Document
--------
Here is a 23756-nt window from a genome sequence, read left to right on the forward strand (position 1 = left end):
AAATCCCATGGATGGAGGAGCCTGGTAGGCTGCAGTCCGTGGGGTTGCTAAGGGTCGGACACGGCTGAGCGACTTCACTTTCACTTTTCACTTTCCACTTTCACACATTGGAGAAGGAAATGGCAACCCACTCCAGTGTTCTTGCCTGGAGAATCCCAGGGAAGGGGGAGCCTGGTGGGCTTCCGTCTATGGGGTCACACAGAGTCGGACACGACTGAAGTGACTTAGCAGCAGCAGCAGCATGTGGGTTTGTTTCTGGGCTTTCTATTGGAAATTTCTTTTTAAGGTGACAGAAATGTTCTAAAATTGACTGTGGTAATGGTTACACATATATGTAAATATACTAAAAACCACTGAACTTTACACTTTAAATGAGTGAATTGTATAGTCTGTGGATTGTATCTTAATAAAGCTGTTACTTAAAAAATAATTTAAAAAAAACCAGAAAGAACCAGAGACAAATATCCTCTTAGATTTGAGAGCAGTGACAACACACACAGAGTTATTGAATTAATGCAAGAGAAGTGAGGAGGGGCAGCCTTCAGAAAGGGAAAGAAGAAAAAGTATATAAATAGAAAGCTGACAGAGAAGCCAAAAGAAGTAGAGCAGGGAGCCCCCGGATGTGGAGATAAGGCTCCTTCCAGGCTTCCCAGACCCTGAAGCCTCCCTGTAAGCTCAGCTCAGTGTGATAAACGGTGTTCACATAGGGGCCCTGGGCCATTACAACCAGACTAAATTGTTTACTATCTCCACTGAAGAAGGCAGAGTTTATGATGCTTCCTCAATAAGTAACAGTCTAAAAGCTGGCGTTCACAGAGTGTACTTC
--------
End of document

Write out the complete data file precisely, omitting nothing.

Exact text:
Here is a 23756-nt window from a genome sequence, read left to right on the forward strand (position 1 = left end):
AAATCCCATGGATGGAGGAGCCTGGTAGGCTGCAGTCCGTGGGGTTGCTAAGGGTCGGACACGGCTGAGCGACTTCACTTTCACTTTTCACTTTCCACTTTCACACATTGGAGAAGGAAATGGCAACCCACTCCAGTGTTCTTGCCTGGAGAATCCCAGGGAAGGGGGAGCCTGGTGGGCTTCCGTCTATGGGGTCACACAGAGTCGGACACGACTGAAGTGACTTAGCAGCAGCAGCAGCATGTGGGTTTGTTTCTGGGCTTTCTATTGGAAATTTCTTTTTAAGGTGACAGAAATGTTCTAAAATTGACTGTGGTAATGGTTACACATATATGTAAATATACTAAAAACCACTGAACTTTACACTTTAAATGAGTGAATTGTATAGTCTGTGGATTGTATCTTAATAAAGCTGTTACTTAAAAAATAATTTAAAAAAAACCAGAAAGAACCAGAGACAAATATCCTCTTAGATTTGAGAGCAGTGACAACACACACAGAGTTATTGAATTAATGCAAGAGAAGTGAGGAGGGGCAGCCTTCAGAAAGGGAAAGAAGAAAAAGTATATAAATAGAAAGCTGACAGAGAAGCCAAAAGAAGTAGAGCAGGGAGCCCCCGGATGTGGAGATAAGGCTCCTTCCAGGCTTCCCAGACCCTGAAGCCTCCCTGTAAGCTCAGCTCAGTGTGATAAACGGTGTTCACATAGGGGCCCTGGGCCATTACAACCAGACTAAATTGTTTACTATCTCCACTGAAGAAGGCAGAGTTTATGATGCTTCCTCAATAAGTAACAGTCTAAAAGCTGGCGTTCACAGAGTGTACTTC